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11 Responses to “What Do You Expect?”

  1. Kater Says:

    I feel like I just got a hug. 🙂

  2. Kristi Says:

    I read Moonrat's post this morning and loved it.

    As far as what's most important to me – it's probably the psychologist in me but I'm huge on communication. Just ask my husband – lucky for me, he's a psychologist too 🙂 Aside from that, what's most important to me is someone who is competent at their job (which encompasses many of Moonrat's points such as the fiscal disclosure) and who is a good human being. I realize not everyone would care about that last part if their agent was great at getting deals but I believe in the power of positive energy and I want it to be a great business marriage, meaning I only get married once.

    On a totally unrelated note, I just signed up for the first pages readings with Kate and Kristin Nelson and I'm beyond excited.

  3. Carrie Harris Says:

    Me = so lucky because you = my agent.

    Can you tell I have an advanced degree in statistics?

  4. Paul Says:

    I feel fortunate to have the agent I have. She's awesome. Easy to talk to. Fun and competent. It feels like a good match for me. I don't take this for granted.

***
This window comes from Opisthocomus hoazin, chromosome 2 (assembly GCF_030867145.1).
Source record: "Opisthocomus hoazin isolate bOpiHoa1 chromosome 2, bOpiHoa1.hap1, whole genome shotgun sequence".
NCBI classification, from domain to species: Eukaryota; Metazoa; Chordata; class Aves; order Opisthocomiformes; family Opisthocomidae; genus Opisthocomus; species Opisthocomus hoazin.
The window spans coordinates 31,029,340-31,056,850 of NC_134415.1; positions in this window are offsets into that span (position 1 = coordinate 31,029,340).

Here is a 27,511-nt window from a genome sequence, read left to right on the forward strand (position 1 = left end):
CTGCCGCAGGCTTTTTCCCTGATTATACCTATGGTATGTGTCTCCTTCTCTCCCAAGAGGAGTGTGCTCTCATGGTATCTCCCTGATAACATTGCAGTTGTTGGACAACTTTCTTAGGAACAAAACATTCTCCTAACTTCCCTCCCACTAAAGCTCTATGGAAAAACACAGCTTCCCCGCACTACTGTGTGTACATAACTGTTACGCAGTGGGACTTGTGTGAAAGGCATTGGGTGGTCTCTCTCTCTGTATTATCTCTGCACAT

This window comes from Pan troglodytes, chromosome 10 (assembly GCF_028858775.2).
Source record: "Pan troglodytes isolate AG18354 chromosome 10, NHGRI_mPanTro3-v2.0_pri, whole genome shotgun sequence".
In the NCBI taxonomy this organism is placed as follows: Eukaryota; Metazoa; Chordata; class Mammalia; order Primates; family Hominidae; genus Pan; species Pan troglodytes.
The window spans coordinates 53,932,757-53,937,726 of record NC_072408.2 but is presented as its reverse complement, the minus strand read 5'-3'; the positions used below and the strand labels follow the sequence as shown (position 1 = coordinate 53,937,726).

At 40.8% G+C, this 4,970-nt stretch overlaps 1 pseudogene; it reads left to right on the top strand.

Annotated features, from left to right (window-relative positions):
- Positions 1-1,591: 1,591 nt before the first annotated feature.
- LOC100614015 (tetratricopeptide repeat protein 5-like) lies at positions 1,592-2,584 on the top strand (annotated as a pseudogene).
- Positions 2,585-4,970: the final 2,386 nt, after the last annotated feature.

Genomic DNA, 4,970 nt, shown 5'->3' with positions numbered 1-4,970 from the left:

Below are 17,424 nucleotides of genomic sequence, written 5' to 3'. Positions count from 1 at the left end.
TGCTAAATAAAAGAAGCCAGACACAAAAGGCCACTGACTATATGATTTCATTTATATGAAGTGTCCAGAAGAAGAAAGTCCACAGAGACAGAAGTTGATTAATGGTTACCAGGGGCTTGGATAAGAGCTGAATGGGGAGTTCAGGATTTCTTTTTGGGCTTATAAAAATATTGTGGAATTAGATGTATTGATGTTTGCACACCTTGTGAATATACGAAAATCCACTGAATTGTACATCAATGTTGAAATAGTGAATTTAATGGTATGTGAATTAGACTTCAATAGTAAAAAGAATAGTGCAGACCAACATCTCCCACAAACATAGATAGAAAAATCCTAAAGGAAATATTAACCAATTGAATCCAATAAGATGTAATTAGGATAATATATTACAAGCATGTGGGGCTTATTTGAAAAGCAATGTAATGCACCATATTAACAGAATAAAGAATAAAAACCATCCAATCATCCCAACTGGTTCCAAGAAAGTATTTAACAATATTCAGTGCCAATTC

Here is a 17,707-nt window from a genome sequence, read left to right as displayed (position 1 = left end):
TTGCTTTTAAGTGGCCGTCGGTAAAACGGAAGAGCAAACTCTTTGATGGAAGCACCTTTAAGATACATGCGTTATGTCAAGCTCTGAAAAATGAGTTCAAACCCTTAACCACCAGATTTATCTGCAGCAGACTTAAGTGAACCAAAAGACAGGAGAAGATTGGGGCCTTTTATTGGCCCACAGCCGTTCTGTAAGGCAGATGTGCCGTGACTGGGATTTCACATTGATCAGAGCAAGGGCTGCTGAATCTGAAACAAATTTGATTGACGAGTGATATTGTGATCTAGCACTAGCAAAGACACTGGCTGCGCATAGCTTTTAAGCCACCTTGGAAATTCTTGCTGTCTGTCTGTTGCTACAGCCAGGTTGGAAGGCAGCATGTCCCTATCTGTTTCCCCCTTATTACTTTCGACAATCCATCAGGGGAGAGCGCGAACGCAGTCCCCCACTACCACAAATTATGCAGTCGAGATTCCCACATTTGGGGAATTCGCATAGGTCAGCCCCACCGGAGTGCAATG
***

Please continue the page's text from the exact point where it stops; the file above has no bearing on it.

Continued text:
5. Katie Ganshert Says:

    Communication to me is by far the most important thing. I love your policy.

  6. Karen Says:

    I guess, when the day comes that I have an agent (I'm keeping hope alive) I'd want him/her to be honest with me. If I write something that sucks, or not even that it sucks so much, but that it isn't up to what the agent thinks I'm capable of, I'd want the agent to tell me. This probably isn't really a problem because it's not in the agent's best interest to simply tell an author what they want to hear, but I've had a few too many readers who phone it in with their comments that I worry about this.

    I also have a question. If agents get 15% of sales, is that for the advance and then on the residuals too? And then, say the advance is broken up into 3 installments, will the agent take 15% of each installment or just of the total? I know this isn't really the type of questions you set up for us to ask, but I think about the craziest things-lol.

  7. Kate Says:

    Hey Karen –

    Agents get 15% of all income generated by their sale of a book, so that, yes, if you get a $12,000 advance paid in thirds, an agent takes her commission on each payment — so $600 three times. Which is the same as an $1,800 payment if the advance was paid all at once. Each time a check (or wire transfer) comes in for one of my authors, I deduct my commission and pay the rest to my author, whether it is an advance or royalties down the road.

  8. Kate Says:

    Sorry — I should clarify, an agent's commission is *usually* 15%, but on a film deal or translation rights, it may be different. But again, that difference would be spelled out in your agreement with the agent, and thus known to you upfront.

  9. Karen Says:

    Thanks Kate, that's just what I wanted to know. And um, I meant royalties and not residuals-lol.